A travel advert promoting North Cyprus as a travel destination was the third most complained about advert in Britain this year.
The television advert, placed by the North Cyprus Tourist Board (NCTB), attracted 394 complaints, according to the Advertising Standards Authority (ASA).
The National Federation of (Greek) Cypriots had driven the anti-Turkish complaints campaign to ASA, asserting that the NCTB advert was “misleading” because it “presented ‘North Cyprus’ as a holiday destination when at present North Cyprus is occupied by the Turkish military and is not recognised by the international community”.
The ASA noted that the complainants were critical of the advert because it “omitted to inform viewers about the dangers of holidaying in a location that they believed was volatile and not safe.”
The advertising watchdog disagreed, stating that the North Cyprus TV advert had not broken any rules and that there were no grounds to investigate further.
Explaining its decision not to uphold the complaints, the ASA said: ” Having carefully assessed the complaints, we did not consider the rules had been broken and there were no grounds for further investigation.
“This was because we considered that a significant proportion of consumers who viewed the ad would be unaware that North Cyprus was not recognised by the international community and as the UK Government did not warn against travelling to North Cyprus, viewers were unlikely to be misled about their holiday experience based on the information provided in the ad.”
The National Federation of (Greek) Cypriots is widely regarded as one of the most Turcophobic organisations in Britain, regularly advocating for the discrimination of Turkish Cypriots and their ethnic homeland of North Cyprus, while using racist imagery and rhetoric in its divisive campaigns.
High Court ruled against TfL North Cyprus ad ban
The federation was instrumental in another campaign to ban North Cyprus travel adverts on London’s public transport network back in 2005. Its efforts, supported by disgraced Barnet Councillor and GLA Member Brian Coleman, led to Transport for London banning adverts promoting the Turkish Republic of North Cyprus as a travel destination on London’s buses and tubes.
The unwillingness of TfL, then under Labour Mayor Ken Livingstone, to engage with the British Turkish Cypriot community created a huge furore.
Incensed by the discriminatory ban, thousands of Turkish Cypriots took to the streets to protests the TfL ban in April 2005. Their mass Go Slow Convoy gridlocked North London, and gave impetus to a court case at the High Court against TfL, led by NCTB and Cyprus Paradise, the UK’s leading tour operator to the TRNC, which they won.
The presiding judge, Mr Justice Newman, said there had been “error of law, error of fact and irrationality” in banning North Cyprus posters on tubes, buses and other Transport for London (TfL) property. His ruling stated that TfL’s decision had restricted the NCTBs “freedom of expression by denying it a vital medium for its advertisements”.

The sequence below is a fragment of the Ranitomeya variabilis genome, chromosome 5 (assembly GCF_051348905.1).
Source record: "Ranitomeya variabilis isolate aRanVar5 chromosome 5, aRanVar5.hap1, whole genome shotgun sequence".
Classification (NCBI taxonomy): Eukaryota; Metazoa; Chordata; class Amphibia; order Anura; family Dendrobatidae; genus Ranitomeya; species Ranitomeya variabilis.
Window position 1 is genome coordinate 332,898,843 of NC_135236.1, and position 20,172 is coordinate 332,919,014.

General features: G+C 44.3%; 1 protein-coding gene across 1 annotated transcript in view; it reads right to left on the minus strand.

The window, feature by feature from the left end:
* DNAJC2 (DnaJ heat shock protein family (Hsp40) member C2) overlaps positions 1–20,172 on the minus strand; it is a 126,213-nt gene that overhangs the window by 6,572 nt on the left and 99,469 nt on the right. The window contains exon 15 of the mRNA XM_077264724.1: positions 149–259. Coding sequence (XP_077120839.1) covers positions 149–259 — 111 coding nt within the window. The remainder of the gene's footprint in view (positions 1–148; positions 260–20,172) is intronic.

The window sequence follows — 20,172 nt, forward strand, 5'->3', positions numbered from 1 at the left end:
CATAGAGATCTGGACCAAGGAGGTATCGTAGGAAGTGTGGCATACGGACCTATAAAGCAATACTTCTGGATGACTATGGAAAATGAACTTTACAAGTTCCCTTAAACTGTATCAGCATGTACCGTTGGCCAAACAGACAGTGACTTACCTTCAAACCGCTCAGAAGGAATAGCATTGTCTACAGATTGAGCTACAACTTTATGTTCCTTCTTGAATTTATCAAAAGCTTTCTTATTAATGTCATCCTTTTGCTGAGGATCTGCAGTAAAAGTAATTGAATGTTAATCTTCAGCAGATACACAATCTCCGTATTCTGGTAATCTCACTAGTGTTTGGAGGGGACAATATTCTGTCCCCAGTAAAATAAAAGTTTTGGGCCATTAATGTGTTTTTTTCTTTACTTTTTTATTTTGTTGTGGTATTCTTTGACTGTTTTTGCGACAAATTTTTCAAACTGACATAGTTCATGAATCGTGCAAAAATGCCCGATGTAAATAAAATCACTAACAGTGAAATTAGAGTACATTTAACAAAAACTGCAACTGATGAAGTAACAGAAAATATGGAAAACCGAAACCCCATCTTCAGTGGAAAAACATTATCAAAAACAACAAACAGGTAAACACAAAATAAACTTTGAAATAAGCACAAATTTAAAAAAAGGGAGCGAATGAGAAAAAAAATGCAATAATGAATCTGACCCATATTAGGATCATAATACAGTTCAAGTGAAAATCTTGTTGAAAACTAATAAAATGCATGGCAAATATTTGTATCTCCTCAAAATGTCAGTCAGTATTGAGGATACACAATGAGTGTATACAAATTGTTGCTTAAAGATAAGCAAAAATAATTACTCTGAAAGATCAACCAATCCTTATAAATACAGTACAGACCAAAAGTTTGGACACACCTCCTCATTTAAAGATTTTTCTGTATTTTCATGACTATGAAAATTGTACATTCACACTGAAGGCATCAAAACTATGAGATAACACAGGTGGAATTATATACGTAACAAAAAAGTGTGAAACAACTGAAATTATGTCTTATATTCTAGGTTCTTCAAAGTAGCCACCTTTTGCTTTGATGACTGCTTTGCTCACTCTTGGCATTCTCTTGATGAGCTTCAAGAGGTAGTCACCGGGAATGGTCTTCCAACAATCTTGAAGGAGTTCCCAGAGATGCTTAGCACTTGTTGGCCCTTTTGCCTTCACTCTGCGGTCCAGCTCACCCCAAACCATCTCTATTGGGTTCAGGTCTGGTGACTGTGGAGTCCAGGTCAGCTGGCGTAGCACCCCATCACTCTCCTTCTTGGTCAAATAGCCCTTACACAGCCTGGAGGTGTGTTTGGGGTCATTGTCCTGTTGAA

“No offensive product or service was offered by this advertisement, which merely illustrated the cultural and environmental delights of northern Cyprus,” Mr Justice Newman added.
The advertisement “carried no political message” and TfL’s decision to introduce the ban was “disproportionate” as it was not justified by any “pressing social need”.
It’s not clear if the 2005 North Cyprus ads court ruling had any bearing on ASA’s decision not to uphold the complaints this year.
Two most complained about ads in 2022
The advertising watchdog also decided not to uphold complaints against the two other ads that generated over 1,200 complaints between them.
New Bodyform and Viva! were this year’s two most complained about adverts in Britain, receiving 798 and 403 complaints respectively. ASA decided neither merited further investigation.
Essity UK ran the Bodyform campaign, “Periodsomnia”, in July. It featured a Goodnight sanitary towel with blood on it and a voice-over discussed menstruation, including the fact that many menstruating women face sleepless nights.
Although the advert was widely praised and received several industry awards, it was regarded as “too graphic and unnecessary” by some members of the public.
The complaints said the imagery used was “degrading and demeaning to women” and that it was “unsuitable” for broadcast because children could be watching. The ASA disagreed.
The watchdog said no rules had been broken: “we considered that the imagery was generally unlikely to be seen as inappropriate given the product being advertised and as the ad was not explicit or overly graphic and did not talk about menstruation in negative terms, it was unlikely to be seen as demeaning or degrading to women or be likely to cause harm to children.”
The second most complained about ad of the year was from vegan charity Viva!. Their television advert depicted a couple ordering pulled pork from a delivery app. The delivery on their doorstep turned out to be an actual live piglet. The ad ended with the slogan “Animals are not just meat” and the charity’s web address.
Most complainants to ASA objected to the ad because they found it “offensive and distressing” and that it “vilified meat eaters.” ASA decided not to uphold these complaints either.
“Having carefully assessed the complaints, we did not consider the rules had been broken and there were no grounds for further investigation. This was because we considered that as the ad contained no actual or graphic violence it was unlikely to cause serious or widespread offence or cause undue distress. We also considered it unlikely that viewers would interpret the ad as making a comment on meat consumption,” stated ASA in response to the complaints.